A short excursion into the history of programming, on a way to understanding its fundamental concepts
This is the first post on SOLID principles and what values and principles they all have in common.
1972, David Parnas
Back in 1972, David Parnas, a man behind the concepts of encapsulation and modular programming, wrote his famous paper called “On the Criteria To Be Used in Decomposing Systems into Modules”. There he elaborated on criteria to be used when deciding which pieces of code should reside together and which should be separate.
What it is about
What was so revolutionary in Parnas’ paper? What is it basically about? Well, it’s about two related things.
First, it’s about choosing right concepts to operate upon. On domain level, these are the concepts of your problem space. These concepts are in high degree independent of each other. When you talk about purchasing an item, you don’t think about how it’s stored. The implementation of these concepts should be independent of each other as well.
On the infrastructure level, these are the main technical decisions you’ve made. All the code that works with a database should not be spread all over a project. It’s definitely a single module.
Second, it’s encapsulation. When properly decomposed domain concepts are modeled, they should not indulge spreading their implementation details all over a codebase. It’s more like a consequence of a previous point.
This principle is applicable at all levels, not just on a module level. It’s about classes and services as well.
First, if you need to make some change, with this approach it’s more likely that it would be confined within a clearly defined and comprehensible area. You won’t need to fix half of all your project classes. If you change the way an item is purchased, you won’t have to modify code responsible for storing it. If you change your database, you won’t have to fix every single place that uses a database’s capabilities.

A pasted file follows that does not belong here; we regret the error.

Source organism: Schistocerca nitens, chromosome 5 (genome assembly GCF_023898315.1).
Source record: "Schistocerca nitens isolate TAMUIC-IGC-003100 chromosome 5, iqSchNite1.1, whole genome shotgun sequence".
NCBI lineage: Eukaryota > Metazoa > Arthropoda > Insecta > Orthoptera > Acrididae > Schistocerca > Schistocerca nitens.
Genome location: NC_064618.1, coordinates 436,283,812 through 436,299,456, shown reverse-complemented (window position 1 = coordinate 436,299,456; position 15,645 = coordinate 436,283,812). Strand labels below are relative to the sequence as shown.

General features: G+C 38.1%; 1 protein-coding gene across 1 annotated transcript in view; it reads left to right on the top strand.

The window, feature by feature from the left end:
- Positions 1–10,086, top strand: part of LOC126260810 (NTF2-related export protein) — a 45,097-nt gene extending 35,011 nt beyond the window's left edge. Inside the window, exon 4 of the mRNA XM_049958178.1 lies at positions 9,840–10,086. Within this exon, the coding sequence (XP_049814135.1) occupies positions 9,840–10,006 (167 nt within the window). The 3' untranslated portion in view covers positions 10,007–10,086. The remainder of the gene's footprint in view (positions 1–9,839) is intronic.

Second, it’s apprehensibility. Every piece of code has some clear purpose.
1979, Yordon and Constantine
Later in 1979, Yordon and Constantine coined the term of cohesion in their book “Structured Design: Fundamentals of a Discipline of Computer Program and Systems Design”. It went like
degree to which the elements inside a module belong together
Wikipedia elaborates on it a bit:
In one sense, it is a measure of the strength of relationship between the methods and data of a class and some unifying purpose or concept served by that class. In another sense, it is a measure of the strength of relationship between the class’s methods and data themselves.
It brings us to the first point: there should be only one such purpose. The second point is more subtle. It’s about conforming a class name to its responsibilities: the abstraction level of these two should match. Here is an example I gave to a relevant question on softwareengineering q&a site, that illustrates the violation of the second point:
public function __construct()
public function drive()
public function giveFuelToEngine()
Car’s responsibility, its main purpose — driving — doesn’t correlate to abstraction level of the method
giveFuelToEngine.Hence different reasons to change.
2003, Robert Martin
In 2003, Robert Martin in his book “Agile Software Development, Principles, Patterns, and Practices” stated the Single Responsibility Principle:
A class should have only one reason to change.
Wikipedia says that Martin based this principle on cohesion, inspired by Structured Analysis and System Specification book. I doubt that. Tom DeMarco took data-centric approach, where data flow is the primary concern. So the cohesion there is just a means for enabling functional decomposition, which is fine nevertheless.
2004, Eric Evans
Eric Evans, in his book “Domain-Driven Design: Tackling Complexity in the Heart of Software”, introduced the concept of an aggregate. It’s a set of objects that can be treated as a single unit. It has one prominent feature: aggregates can refer to each other only by an identificator. And keeping in mind the fact that one can not pass any repositories to it, it’s easy to conclude that there is no way for an aggregate to operate upon other aggregates within its boundaries. Their communication can be only via events.
This approach promotes the creation of really cohesive domain concepts, which besides that have explicit boundaries. Here is where cohesion met encapsulation.
Wrapping it up
So if a class is cohesive, if there is a single higher-level purpose, if its responsibilities conform to its name, the SRP would come out naturally. SRP is just a practical consequence, it’s not a goal by itself. The cohesive object identifying and endowing it with correct responsibilities is. Moreover, the whole SOLID is just simplified implementational consequence of fundamental OO principles. It’s just a form, not the essence.